“Tea is a noble tree of the South. It is from one or two feet to several tens of feet high. Near the gorges of the Pa mountains there is a tea tree that can hardly be hug by two adult men. Its leaves are harvested after cutting off its branches.”
Master Lu Yu
What we call tea are dried or otherwise processed leaves of Camelia sinensis. This evergreen shrub or tree comes from what is now the borderland of Burma and China. Botanically, it has two, sometimes three, varieties: Chinese, Assamese and Indonesian. The most widespread Chinese variety is a shrub with smaller dark green leaves, 2 to 3 metres high. Thanks to its height and the quality tea it gives, it is currently the most common agricultural tea plant. The Assamese type, which comes from the swamp forests of north-east India, has lighter, larger and wider leaves and sometimes it is as high as 20–30 metres. It includes the Indonesian variety, which grows up to 6 meters. Tea plants are often cross-bred and cultivated; there are clones and hybrids, which makes it difficult to clearly define varieties. However, good tea growers know their plantations well and often indicate the origin of their tea plants. However, it has not always been this easy. In an effort to keep their business secrets and the secret of tea for themselves, the Chinese used to misinform and equivocate. It was hard to orient oneself in such a situation. Originally it was mistakenly deemed that there were two tea plants. The Swedish botanist Carl Linné named two different types. Thea bohea, which was supposed to give black tea, and Thea viridis, on which green tea was supposed to grow. As late as in the 19th century it was found that both black and green tea were produced by both the types of the tea plant described by Linné, upon which they were included into a single species. The most common black tea is produced by using the so-called orthodox method from old China. It consists of the following steps: harvesting, withering, oxidation, drying and sorting of finished tea.
It is either manual or mechanised and is often performed several times a year, depending on the weather. Spring flush is usually the most valued, but it is not always the rule. The most delicious aroma and taste is usually given by tiny budding leaves, so called “pekoe”. They are picked together with one or more older leaves, thus the denotation P+1 (pekoe+1), P+2, P+3 etc. With more older leaves, the quality of tea proportionately decreases.
Leaves are left to wilt in a dry, airy place for 10 to 16 hours. They lose their fragility and become soft enough to be rolled without being crushed. From the moment a leaf is harvested, chemical reactions take place in it that have a decisive influence on the resulting tea aroma.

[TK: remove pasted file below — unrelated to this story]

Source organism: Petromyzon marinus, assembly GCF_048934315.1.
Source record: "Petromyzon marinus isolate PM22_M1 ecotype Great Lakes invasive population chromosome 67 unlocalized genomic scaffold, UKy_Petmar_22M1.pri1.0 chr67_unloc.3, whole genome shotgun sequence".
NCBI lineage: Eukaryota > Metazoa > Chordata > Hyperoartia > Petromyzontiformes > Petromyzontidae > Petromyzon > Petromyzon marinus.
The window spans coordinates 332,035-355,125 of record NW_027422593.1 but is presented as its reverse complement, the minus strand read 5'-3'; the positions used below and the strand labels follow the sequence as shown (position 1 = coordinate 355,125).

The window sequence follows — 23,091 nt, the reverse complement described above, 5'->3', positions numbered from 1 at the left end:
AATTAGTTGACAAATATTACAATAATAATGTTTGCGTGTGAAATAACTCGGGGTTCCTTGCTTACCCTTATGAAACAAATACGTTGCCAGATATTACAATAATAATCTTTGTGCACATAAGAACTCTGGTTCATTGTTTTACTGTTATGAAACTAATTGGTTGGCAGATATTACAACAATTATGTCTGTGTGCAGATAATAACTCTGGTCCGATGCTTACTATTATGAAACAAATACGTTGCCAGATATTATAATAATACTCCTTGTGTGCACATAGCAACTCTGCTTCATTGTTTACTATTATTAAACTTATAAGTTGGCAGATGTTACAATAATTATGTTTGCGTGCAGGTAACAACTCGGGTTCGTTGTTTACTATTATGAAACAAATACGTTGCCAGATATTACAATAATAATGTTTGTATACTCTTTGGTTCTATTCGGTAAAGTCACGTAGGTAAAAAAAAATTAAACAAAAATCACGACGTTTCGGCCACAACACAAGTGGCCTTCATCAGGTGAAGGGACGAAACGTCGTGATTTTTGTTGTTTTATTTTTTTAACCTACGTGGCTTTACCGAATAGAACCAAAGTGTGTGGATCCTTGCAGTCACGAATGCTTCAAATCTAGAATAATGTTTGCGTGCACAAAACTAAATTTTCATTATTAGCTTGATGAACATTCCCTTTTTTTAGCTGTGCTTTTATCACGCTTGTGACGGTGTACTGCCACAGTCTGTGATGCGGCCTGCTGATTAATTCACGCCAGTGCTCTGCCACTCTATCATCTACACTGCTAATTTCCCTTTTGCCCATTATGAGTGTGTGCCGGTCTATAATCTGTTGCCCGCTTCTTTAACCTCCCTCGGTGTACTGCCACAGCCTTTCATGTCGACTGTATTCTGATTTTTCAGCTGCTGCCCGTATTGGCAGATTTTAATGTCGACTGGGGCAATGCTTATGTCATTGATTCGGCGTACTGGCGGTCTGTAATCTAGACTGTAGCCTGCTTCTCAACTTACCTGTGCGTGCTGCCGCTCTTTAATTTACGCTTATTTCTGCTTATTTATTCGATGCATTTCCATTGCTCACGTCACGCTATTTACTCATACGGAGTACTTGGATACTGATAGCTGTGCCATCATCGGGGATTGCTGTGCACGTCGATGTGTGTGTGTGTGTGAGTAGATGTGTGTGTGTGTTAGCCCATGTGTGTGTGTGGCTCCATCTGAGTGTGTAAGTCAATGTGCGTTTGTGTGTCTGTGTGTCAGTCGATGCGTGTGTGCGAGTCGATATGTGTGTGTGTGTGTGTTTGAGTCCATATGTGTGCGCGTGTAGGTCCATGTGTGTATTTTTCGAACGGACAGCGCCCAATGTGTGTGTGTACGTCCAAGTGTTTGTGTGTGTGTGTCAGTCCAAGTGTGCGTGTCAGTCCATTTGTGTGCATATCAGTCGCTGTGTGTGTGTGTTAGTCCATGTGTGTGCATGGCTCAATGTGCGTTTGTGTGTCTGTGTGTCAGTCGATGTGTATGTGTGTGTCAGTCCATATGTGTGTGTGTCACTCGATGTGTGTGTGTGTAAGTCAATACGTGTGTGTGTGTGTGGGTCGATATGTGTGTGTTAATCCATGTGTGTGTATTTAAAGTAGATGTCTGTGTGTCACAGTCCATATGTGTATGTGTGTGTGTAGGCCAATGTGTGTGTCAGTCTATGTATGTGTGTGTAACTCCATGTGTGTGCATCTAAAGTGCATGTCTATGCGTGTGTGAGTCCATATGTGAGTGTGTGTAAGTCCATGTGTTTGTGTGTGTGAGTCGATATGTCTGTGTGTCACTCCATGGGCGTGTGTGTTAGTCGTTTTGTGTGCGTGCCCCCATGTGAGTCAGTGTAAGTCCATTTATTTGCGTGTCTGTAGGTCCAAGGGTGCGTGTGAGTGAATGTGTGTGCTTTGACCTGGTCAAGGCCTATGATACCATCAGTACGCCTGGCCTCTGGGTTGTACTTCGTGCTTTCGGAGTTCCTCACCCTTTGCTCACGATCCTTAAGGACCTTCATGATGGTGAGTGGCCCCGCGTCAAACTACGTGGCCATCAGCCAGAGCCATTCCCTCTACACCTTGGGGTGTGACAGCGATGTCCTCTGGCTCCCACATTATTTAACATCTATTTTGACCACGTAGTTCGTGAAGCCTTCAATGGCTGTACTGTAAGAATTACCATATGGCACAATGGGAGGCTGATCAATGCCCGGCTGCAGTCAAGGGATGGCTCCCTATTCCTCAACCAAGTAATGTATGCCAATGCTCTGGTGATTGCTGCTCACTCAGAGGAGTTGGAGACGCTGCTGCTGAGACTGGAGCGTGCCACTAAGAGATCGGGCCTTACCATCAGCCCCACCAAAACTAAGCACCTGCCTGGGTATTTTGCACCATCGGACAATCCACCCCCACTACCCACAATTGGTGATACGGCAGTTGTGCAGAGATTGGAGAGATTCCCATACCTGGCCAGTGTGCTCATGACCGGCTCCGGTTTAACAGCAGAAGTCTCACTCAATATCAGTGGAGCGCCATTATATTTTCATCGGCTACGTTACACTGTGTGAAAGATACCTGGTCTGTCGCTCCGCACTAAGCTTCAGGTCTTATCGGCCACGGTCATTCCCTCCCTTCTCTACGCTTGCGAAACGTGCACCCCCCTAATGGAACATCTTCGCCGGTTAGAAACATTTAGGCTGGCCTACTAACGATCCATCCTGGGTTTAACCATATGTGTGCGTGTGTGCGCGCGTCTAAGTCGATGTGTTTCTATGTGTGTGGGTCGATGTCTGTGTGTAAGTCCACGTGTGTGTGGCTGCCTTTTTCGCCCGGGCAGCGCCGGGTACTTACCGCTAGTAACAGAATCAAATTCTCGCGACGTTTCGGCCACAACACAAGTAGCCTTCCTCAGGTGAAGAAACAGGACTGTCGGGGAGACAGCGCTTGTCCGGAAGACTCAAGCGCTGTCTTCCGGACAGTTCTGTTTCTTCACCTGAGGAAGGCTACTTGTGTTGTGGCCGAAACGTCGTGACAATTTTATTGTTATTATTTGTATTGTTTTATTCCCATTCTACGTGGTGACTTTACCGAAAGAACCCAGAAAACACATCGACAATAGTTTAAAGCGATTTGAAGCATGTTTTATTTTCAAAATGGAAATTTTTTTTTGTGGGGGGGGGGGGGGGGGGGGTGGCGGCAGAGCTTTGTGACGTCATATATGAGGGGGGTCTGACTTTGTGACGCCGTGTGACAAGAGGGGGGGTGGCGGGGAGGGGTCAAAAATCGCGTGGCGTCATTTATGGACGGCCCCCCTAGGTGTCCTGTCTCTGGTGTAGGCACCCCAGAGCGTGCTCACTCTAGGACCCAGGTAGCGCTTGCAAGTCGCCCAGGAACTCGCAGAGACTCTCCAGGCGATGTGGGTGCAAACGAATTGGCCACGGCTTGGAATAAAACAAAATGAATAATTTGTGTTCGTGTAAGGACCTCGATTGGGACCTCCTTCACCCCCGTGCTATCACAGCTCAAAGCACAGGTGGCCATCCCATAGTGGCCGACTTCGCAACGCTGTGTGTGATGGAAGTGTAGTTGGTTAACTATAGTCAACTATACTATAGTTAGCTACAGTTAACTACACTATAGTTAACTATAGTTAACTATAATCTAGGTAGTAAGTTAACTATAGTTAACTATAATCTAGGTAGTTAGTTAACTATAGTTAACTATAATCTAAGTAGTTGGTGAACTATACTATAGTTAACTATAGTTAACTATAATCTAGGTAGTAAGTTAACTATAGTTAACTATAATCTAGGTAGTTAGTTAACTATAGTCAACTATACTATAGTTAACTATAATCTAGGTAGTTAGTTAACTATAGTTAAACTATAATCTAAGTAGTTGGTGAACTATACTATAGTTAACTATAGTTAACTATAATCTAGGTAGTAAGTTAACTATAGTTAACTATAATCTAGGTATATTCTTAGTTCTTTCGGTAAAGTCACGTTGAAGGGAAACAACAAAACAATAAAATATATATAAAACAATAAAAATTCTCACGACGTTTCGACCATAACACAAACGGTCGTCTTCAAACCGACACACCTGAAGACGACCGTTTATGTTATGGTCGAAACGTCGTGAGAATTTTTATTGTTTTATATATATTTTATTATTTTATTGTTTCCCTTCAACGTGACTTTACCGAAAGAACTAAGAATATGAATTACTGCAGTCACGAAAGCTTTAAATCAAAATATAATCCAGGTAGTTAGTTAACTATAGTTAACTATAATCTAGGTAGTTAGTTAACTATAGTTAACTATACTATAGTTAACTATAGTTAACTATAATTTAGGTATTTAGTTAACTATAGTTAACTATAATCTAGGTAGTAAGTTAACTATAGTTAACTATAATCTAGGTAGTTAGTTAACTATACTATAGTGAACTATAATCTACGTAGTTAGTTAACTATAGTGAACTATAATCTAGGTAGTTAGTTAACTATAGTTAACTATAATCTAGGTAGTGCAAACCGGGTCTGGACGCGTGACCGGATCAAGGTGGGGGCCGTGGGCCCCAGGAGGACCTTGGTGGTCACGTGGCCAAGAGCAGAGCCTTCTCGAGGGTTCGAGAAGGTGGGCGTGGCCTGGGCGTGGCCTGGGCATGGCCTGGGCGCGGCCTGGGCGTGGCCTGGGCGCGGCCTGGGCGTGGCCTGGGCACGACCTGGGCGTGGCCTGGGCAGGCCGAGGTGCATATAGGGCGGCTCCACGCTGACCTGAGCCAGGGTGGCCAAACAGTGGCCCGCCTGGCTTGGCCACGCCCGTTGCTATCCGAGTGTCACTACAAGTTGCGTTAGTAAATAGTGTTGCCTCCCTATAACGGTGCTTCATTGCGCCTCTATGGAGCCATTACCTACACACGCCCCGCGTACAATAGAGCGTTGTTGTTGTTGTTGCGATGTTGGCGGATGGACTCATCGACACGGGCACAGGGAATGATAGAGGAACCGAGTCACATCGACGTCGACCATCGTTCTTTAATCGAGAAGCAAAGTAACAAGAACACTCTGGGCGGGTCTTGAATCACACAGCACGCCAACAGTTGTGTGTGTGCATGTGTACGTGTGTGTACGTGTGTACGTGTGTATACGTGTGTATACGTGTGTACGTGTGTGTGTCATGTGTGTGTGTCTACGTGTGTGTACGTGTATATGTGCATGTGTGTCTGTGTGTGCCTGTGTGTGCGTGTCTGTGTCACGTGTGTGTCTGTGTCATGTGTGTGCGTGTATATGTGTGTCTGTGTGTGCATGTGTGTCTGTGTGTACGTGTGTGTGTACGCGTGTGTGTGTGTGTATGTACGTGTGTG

During this automated process the cellular structure of the leaf is disturbed and a complex process starts in the juices that are released, which involves many different chemicals and enzymes that enable proper fermentation.
The most important and strictly controlled phase of tea production. It is under way from the harvesting to drying, and partially also during withering and rolling.
The enzymes released from the cells crushed during rolling cause the oxidation of polyphenols.
The determination of the right moment to stop the oxidation process by drying requires a long experience. The leaves are dried by hot air in belt driers under constant expert supervision. The water content in leaves should be reduced below 3% without burning the leaves, which acquire roasted or caramel flavour. During oxidation and drying, many changes occur that significantly influence tea quality.
Dry tea passes through sorting machines where it is sorted by leaf size using vibrating sieves.
It is dried as soon as it harvested. Oxidation does not start at all because the enzymes are destroyed. In China, tea is dried by direct heat in metal cauldrons, woks or hot brick surfaces. In Japan, oxidation is topped by steaming.
Partially oxidised tea
Sometimes it is called semi-fermented tea, blue-green tea or oolong (from Chinese wu-long, black dragon – the most famous partially oxidised tea). Tea leaves are only partially damaged, usually shortly fermented and dried – quite fast at relatively high temperatures at first and then slowly at lower temperatures. By combining and repeating these processes, many different flavours and aromas can be achieved. Depending on the degree of oxidation, oolongs can be divided into three groups: fermented above 10, 20 and 40 percent. Over 3,000 kinds of oolongs are known only in China, the country where they come from.